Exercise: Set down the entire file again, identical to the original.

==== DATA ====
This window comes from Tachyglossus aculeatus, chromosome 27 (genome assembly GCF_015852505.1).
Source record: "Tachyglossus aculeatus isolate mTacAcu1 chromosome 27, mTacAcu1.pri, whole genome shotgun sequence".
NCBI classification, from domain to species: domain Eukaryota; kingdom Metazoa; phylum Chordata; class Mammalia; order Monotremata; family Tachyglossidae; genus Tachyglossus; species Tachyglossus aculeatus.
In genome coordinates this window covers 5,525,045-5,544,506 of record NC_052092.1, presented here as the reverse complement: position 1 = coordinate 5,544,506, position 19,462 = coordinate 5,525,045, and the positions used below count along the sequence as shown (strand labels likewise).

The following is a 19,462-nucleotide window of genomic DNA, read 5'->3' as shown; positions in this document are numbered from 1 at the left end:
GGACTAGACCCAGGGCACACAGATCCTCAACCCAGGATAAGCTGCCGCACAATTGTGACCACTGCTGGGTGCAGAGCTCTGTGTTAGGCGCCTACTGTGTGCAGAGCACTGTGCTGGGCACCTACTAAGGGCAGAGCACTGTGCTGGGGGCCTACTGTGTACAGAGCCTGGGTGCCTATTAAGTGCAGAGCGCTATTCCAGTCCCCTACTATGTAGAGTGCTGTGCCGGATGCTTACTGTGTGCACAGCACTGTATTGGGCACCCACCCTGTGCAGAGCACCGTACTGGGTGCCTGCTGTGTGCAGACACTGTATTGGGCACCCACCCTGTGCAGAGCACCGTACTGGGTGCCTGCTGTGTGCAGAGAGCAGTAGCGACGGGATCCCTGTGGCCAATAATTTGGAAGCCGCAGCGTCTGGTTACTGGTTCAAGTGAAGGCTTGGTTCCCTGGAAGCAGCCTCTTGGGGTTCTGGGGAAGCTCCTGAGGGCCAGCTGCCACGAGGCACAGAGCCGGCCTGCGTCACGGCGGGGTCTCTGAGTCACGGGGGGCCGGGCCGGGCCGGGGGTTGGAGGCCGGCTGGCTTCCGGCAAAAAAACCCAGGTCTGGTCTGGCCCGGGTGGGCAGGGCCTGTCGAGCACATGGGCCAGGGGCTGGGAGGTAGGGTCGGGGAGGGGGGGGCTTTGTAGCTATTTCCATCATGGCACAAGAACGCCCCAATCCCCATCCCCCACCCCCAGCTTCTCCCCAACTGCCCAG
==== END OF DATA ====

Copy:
This window comes from Tachyglossus aculeatus, chromosome 27 (genome assembly GCF_015852505.1).
Source record: "Tachyglossus aculeatus isolate mTacAcu1 chromosome 27, mTacAcu1.pri, whole genome shotgun sequence".
NCBI classification, from domain to species: domain Eukaryota; kingdom Metazoa; phylum Chordata; class Mammalia; order Monotremata; family Tachyglossidae; genus Tachyglossus; species Tachyglossus aculeatus.
In genome coordinates this window covers 5,525,045-5,544,506 of record NC_052092.1, presented here as the reverse complement: position 1 = coordinate 5,544,506, position 19,462 = coordinate 5,525,045, and the positions used below count along the sequence as shown (strand labels likewise).

The following is a 19,462-nucleotide window of genomic DNA, read 5'->3' as shown; positions in this document are numbered from 1 at the left end:
GGACTAGACCCAGGGCACACAGATCCTCAACCCAGGATAAGCTGCCGCACAATTGTGACCACTGCTGGGTGCAGAGCTCTGTGTTAGGCGCCTACTGTGTGCAGAGCACTGTGCTGGGCACCTACTAAGGGCAGAGCACTGTGCTGGGGGCCTACTGTGTACAGAGCCTGGGTGCCTATTAAGTGCAGAGCGCTATTCCAGTCCCCTACTATGTAGAGTGCTGTGCCGGATGCTTACTGTGTGCACAGCACTGTATTGGGCACCCACCCTGTGCAGAGCACCGTACTGGGTGCCTGCTGTGTGCAGACACTGTATTGGGCACCCACCCTGTGCAGAGCACCGTACTGGGTGCCTGCTGTGTGCAGAGAGCAGTAGCGACGGGATCCCTGTGGCCAATAATTTGGAAGCCGCAGCGTCTGGTTACTGGTTCAAGTGAAGGCTTGGTTCCCTGGAAGCAGCCTCTTGGGGTTCTGGGGAAGCTCCTGAGGGCCAGCTGCCACGAGGCACAGAGCCGGCCTGCGTCACGGCGGGGTCTCTGAGTCACGGGGGGCCGGGCCGGGCCGGGGGTTGGAGGCCGGCTGGCTTCCGGCAAAAAAACCCAGGTCTGGTCTGGCCCGGGTGGGCAGGGCCTGTCGAGCACATGGGCCAGGGGCTGGGAGGTAGGGTCGGGGAGGGGGGGGCTTTGTAGCTATTTCCATCATGGCACAAGAACGCCCCAATCCCCATCCCCCACCCCCAGCTTCTCCCCAACTGCCCAG